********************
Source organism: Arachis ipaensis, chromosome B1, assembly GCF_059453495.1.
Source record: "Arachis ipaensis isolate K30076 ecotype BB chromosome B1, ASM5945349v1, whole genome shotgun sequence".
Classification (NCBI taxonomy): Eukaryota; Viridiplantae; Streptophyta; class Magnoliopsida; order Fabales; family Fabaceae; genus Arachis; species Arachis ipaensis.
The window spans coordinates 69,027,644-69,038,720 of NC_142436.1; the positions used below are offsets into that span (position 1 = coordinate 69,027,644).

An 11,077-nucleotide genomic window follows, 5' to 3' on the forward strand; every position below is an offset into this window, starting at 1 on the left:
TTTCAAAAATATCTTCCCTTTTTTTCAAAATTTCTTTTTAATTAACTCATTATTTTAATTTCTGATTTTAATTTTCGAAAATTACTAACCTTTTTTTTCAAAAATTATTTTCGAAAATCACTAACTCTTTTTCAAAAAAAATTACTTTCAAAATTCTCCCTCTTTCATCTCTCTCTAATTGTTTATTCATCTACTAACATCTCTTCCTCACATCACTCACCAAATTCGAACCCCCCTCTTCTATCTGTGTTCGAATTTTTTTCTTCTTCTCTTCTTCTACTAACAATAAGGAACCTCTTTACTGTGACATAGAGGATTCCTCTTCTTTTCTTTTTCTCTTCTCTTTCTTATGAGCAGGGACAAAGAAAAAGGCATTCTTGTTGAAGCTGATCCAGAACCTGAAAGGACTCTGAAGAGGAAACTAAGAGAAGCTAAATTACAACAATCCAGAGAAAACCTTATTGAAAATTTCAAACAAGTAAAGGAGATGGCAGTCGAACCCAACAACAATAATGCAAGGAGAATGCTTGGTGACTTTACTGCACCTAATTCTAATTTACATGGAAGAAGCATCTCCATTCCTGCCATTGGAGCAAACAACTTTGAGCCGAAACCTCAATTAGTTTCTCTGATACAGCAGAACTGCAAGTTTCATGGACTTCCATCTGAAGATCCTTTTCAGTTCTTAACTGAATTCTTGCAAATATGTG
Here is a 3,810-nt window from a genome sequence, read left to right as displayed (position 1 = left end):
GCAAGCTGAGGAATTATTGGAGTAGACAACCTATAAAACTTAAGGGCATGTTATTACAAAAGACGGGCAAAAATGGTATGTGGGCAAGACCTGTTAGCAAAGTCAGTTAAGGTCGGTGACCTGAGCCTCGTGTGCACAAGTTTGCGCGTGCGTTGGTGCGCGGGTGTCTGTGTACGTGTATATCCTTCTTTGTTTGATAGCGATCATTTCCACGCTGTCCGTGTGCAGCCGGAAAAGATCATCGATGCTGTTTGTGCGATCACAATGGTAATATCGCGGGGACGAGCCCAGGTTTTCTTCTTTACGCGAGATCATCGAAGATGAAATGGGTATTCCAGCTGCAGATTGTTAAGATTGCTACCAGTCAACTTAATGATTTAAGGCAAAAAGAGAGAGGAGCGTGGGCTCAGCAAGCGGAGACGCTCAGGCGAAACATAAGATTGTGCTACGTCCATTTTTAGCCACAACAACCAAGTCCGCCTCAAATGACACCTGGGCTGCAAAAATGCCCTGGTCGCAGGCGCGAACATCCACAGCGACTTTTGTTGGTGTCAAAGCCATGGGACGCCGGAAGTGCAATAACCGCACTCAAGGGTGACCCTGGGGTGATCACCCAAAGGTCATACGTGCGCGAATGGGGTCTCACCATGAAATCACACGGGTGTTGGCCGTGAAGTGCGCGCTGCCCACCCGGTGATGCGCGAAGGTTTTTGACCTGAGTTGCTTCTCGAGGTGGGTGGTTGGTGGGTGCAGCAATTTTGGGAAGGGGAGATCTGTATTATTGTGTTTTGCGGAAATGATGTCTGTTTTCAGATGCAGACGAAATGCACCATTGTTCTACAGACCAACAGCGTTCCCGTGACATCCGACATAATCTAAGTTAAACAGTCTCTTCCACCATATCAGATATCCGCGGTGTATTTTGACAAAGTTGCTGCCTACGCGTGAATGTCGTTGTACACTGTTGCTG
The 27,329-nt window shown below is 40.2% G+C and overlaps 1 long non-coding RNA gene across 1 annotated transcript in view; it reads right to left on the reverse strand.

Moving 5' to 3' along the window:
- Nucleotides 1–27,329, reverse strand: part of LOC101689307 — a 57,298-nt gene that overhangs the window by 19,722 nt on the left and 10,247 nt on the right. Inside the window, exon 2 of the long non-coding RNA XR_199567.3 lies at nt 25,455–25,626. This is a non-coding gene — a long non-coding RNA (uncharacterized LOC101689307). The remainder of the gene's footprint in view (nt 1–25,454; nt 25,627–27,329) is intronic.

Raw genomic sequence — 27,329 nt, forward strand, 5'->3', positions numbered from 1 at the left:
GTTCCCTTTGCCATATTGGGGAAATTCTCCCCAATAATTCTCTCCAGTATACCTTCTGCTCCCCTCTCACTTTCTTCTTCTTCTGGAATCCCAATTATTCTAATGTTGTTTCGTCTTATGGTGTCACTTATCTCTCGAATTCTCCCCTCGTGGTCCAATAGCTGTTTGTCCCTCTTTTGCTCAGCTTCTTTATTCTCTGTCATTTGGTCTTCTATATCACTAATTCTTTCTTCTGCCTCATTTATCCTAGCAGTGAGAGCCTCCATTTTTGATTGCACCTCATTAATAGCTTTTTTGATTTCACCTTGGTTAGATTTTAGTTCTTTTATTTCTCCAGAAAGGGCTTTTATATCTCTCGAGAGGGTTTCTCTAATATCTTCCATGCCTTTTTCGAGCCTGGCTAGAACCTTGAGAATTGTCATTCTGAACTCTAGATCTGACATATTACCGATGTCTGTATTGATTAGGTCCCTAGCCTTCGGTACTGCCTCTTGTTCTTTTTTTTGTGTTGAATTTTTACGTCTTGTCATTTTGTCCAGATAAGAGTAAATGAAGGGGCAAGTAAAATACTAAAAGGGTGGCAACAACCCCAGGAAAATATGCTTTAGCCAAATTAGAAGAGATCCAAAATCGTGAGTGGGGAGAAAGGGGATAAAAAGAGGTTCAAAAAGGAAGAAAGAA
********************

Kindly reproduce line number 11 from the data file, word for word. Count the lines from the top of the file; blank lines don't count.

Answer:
- Nucleotides 1–27,329, reverse strand: part of LOC101689307 — a 57,298-nt gene that overhangs the window by 19,722 nt on the left and 10,247 nt on the right. Inside the window, exon 2 of the long non-coding RNA XR_199567.3 lies at nt 25,455–25,626. This is a non-coding gene — a long non-coding RNA (uncharacterized LOC101689307). The remainder of the gene's footprint in view (nt 1–25,454; nt 25,627–27,329) is intronic.